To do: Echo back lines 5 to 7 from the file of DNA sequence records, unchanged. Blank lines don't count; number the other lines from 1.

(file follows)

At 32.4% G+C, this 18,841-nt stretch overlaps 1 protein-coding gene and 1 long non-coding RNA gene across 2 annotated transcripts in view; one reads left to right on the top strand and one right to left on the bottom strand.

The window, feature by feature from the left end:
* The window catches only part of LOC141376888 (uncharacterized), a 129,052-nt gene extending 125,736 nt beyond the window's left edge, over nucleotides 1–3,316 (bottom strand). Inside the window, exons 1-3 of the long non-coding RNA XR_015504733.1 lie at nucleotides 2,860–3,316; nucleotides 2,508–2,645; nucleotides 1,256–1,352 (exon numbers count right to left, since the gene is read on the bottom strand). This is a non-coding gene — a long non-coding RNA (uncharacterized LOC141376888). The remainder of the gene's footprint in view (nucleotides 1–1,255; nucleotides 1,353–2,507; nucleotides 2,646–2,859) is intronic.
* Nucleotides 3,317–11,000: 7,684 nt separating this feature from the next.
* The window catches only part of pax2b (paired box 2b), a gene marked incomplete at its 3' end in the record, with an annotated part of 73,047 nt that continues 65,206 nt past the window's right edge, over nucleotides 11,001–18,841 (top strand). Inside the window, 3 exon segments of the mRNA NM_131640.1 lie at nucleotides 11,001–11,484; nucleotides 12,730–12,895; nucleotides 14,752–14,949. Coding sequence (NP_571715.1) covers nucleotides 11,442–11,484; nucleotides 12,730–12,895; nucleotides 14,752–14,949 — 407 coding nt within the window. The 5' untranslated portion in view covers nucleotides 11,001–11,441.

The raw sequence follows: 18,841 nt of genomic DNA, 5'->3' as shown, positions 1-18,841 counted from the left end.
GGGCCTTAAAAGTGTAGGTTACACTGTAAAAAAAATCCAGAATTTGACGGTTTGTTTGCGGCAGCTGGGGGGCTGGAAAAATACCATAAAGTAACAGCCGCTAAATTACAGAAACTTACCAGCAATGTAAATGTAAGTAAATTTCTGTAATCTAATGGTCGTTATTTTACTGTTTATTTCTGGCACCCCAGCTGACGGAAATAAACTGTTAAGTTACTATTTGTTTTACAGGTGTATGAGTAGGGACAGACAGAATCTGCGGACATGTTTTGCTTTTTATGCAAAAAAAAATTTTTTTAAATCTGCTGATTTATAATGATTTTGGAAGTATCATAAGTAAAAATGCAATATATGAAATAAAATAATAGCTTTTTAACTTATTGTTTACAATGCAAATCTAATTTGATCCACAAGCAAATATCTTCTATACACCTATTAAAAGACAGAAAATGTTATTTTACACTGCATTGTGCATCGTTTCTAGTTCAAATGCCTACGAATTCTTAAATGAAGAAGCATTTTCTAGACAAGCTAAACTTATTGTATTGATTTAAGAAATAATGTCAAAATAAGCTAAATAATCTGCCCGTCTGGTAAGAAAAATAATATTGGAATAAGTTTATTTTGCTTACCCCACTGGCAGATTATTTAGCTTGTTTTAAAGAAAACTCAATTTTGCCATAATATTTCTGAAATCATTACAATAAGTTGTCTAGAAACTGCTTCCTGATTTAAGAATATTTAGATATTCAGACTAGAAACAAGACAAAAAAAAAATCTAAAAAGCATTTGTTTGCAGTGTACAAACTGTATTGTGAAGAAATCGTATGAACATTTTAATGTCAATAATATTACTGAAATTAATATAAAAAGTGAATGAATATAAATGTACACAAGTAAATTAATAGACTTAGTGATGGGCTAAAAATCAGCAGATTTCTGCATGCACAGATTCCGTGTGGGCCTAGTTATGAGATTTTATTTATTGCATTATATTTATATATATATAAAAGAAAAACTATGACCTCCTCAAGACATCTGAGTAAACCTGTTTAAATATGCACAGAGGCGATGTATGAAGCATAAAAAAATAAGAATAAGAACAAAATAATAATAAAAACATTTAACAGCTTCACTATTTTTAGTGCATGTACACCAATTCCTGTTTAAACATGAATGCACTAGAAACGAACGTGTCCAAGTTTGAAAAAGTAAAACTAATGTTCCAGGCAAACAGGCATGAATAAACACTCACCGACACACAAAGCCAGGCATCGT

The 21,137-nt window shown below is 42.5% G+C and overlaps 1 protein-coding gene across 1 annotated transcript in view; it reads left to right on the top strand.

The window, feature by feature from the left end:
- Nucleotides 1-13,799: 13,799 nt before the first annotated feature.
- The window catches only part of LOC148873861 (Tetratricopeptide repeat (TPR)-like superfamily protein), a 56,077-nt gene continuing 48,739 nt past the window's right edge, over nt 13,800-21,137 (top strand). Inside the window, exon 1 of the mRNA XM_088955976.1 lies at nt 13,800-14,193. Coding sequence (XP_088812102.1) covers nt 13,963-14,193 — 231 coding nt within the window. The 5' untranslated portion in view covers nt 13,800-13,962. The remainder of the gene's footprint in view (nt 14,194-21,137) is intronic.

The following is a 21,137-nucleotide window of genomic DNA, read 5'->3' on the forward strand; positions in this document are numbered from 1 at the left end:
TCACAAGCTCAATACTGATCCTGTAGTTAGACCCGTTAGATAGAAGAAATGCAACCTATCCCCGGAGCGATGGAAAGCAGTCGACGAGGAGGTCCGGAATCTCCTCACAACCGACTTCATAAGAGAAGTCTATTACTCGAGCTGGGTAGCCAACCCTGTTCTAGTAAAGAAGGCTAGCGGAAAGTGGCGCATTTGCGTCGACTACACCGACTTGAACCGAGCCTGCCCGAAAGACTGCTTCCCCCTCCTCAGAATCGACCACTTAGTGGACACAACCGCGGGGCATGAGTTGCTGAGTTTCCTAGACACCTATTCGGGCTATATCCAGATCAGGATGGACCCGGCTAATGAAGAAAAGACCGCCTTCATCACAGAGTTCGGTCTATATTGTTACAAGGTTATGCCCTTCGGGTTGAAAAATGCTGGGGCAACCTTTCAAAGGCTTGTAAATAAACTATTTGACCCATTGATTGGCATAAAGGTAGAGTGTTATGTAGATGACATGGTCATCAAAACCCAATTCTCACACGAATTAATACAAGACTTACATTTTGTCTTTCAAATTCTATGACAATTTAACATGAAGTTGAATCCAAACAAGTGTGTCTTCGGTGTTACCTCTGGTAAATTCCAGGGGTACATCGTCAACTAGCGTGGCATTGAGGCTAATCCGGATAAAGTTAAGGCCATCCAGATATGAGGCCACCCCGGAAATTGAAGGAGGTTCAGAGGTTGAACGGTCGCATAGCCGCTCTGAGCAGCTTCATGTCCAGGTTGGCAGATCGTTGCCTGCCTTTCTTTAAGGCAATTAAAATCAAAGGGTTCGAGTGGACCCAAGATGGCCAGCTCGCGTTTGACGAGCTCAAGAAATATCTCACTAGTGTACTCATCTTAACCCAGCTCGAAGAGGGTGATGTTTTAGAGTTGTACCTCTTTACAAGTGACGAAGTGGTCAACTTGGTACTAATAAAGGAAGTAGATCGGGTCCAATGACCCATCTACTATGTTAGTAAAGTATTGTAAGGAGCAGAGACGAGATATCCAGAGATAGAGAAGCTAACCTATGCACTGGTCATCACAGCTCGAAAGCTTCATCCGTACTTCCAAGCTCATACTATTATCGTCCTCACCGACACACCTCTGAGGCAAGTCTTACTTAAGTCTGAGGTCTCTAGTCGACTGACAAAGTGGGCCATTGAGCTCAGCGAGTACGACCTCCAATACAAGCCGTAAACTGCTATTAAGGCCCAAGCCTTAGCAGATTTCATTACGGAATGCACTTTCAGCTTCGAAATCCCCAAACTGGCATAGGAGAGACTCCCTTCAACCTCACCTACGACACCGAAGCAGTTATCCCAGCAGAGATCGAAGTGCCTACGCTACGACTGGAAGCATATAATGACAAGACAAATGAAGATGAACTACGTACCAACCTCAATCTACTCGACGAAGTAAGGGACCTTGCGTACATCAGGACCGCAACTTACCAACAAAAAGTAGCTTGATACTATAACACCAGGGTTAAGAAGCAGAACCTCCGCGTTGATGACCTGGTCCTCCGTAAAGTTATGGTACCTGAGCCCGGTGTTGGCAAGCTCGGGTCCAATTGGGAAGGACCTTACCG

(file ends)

* The window catches only part of pax2b (paired box 2b), a gene marked incomplete at its 3' end in the record, with an annotated part of 73,047 nt that continues 65,206 nt past the window's right edge, over nucleotides 11,001–18,841 (top strand). Inside the window, 3 exon segments of the mRNA NM_131640.1 lie at nucleotides 11,001–11,484; nucleotides 12,730–12,895; nucleotides 14,752–14,949. Coding sequence (NP_571715.1) covers nucleotides 11,442–11,484; nucleotides 12,730–12,895; nucleotides 14,752–14,949 — 407 coding nt within the window. The 5' untranslated portion in view covers nucleotides 11,001–11,441.

The raw sequence follows: 18,841 nt of genomic DNA, 5'->3' as shown, positions 1-18,841 counted from the left end.
GGGCCTTAAAAGTGTAGGTTACACTGTAAAAAAAATCCAGAATTTGACGGTTTGTTTGCGGCAGCTGGGGGGCTGGAAAAATACCATAAAGTAACAGCCGCTAAATTACAGAAACTTACCAGCAATGTAAATGTAAGTAAATTTCTGTAATCTAATGGTCGTTATTTTACTGTTTATTTCTGGCACCCCAGCTGACGGAAATAAACTGTTAAGTTACTATTTGTTTTACAGGTGTATGAGTAGGGACAGACAGAATCTGCGGACATGTTTTGCTTTTTATGCAAAAAAAAATTTTTTTAAATCTGCTGATTTATAATGATTTTGGAAGTATCATAAGTAAAAATGCAATATATGAAATAAAATAATAGCTTTTTAACTTATTGTTTACAATGCAAATCTAATTTGATCCACAAGCAAATATCTTCTATACACCTATTAAAAGACAGAAAATGTTATTTTACACTGCATTGTGCATCGTTTCTAGTTCAAATGCCTACGAATTCTTAAATGAAGAAGCATTTTCTAGACAAGCTAAACTTATTGTATTGATTTAAGAAATAATGTCAAAATAAGCTAAATAATCTGCCCGTCTGGTAAGAAAAATAATATTGGAATAAGTTTATTTTGCTTACCCCACTGGCAGATTATTTAGCTTGTTTTAAAGAAAACTCAATTTTGCCATAATATTTCTGAAATCATTACAATAAGTTGTCTAGAAACTGCTTCCTGATTTAAGAATATTTAGATATTCAGACTAGAAACAAGACAAAAAAAAAATCTAAAAAGCATTTGTTTGCAGTGTACAAACTGTATTGTGAAGAAATCGTATGAACATTTTAATGTCAATAATATTACTGAAATTAATATAAAAAGTGAATGAATATAAATGTACACAAGTAAATTAATAGACTTAGTGATGGGCTAAAAATCAGCAGATTTCTGCATGCACAGATTCCGTGTGGGCCTAGTTATGAGATTTTATTTATTGCATTATATTTATATATATATAAAAGAAAAACTATGACCTCCTCAAGACATCTGAGTAAACCTGTTTAAATATGCACAGAGGCGATGTATGAAGCATAAAAAAATAAGAATAAGAACAAAATAATAATAAAAACATTTAACAGCTTCACTATTTTTAGTGCATGTACACCAATTCCTGTTTAAACATGAATGCACTAGAAACGAACGTGTCCAAGTTTGAAAAAGTAAAACTAATGTTCCAGGCAAACAGGCATGAATAAACACTCACCGACACACAAAGCCAGGCATCGT